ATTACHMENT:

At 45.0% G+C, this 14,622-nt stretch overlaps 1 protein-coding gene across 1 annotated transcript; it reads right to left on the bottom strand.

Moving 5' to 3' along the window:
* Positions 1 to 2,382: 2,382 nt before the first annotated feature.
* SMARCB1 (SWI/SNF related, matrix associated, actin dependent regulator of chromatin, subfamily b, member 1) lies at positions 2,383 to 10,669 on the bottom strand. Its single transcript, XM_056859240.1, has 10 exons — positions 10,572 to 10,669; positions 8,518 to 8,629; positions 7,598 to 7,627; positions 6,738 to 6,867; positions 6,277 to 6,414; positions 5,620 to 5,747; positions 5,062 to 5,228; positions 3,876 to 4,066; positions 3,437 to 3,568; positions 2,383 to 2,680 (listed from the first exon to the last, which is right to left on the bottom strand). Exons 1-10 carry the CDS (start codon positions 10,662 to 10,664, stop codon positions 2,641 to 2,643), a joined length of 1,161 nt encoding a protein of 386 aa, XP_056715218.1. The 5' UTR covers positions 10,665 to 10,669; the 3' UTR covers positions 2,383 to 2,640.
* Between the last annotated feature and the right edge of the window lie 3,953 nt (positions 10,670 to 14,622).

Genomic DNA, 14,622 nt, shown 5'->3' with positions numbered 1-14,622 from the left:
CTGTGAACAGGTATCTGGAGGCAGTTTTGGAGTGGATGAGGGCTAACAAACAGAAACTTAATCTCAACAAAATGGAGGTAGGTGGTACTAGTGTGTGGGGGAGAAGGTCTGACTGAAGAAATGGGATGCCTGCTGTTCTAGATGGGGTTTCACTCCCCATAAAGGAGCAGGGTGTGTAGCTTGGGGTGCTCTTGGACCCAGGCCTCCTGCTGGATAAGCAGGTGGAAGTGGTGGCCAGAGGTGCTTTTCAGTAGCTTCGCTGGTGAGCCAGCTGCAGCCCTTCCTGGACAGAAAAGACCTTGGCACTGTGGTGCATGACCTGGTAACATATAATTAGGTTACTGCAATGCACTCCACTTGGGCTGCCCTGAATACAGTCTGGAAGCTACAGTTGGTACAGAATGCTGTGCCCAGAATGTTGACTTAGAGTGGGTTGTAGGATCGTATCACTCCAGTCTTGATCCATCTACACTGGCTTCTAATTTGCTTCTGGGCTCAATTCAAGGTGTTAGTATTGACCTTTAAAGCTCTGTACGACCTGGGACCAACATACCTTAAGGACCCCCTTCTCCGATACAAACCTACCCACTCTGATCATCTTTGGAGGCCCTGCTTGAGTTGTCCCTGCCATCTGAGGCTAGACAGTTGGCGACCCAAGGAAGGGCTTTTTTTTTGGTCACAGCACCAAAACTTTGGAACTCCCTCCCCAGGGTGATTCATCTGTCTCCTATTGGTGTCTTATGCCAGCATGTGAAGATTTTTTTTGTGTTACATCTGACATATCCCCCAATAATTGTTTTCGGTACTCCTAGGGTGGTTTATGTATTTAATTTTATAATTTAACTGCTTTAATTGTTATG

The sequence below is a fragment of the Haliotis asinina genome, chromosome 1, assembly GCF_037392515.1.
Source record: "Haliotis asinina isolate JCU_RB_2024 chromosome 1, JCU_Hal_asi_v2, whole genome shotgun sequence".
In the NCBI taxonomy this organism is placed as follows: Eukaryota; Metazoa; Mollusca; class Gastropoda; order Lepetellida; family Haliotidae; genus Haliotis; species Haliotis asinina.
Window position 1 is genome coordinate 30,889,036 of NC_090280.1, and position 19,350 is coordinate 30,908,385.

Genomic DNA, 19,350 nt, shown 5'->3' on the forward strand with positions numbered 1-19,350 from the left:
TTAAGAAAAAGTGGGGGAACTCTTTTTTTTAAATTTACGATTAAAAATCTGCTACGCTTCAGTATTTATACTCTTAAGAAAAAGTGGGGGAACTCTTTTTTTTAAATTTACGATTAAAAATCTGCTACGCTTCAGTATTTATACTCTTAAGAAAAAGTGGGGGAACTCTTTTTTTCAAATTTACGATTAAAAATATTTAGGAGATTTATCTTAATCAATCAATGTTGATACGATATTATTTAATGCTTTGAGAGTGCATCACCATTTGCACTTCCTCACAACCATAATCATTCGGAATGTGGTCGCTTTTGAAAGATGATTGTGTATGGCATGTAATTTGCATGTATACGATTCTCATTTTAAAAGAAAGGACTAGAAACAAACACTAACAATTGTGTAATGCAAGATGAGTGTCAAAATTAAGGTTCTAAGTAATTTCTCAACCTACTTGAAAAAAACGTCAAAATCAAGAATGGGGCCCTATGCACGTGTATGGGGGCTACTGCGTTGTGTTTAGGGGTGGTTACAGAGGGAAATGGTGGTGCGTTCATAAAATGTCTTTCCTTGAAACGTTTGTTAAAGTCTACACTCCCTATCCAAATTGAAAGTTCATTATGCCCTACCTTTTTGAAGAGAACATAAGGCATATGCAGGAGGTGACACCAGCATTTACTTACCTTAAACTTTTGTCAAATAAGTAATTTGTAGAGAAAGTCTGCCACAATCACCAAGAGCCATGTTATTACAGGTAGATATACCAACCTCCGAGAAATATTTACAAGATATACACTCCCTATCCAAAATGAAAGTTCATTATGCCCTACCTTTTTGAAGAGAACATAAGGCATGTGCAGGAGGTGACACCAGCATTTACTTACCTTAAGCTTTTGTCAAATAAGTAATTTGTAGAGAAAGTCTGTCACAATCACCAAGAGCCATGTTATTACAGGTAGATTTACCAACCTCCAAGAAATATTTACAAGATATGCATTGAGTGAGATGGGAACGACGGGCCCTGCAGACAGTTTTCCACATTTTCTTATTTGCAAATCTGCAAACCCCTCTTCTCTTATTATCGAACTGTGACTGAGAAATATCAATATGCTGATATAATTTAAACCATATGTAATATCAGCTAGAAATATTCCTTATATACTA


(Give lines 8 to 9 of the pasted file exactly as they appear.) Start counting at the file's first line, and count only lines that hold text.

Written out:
The sequence below is a fragment of the Haliotis asinina genome, chromosome 1, assembly GCF_037392515.1.
Source record: "Haliotis asinina isolate JCU_RB_2024 chromosome 1, JCU_Hal_asi_v2, whole genome shotgun sequence".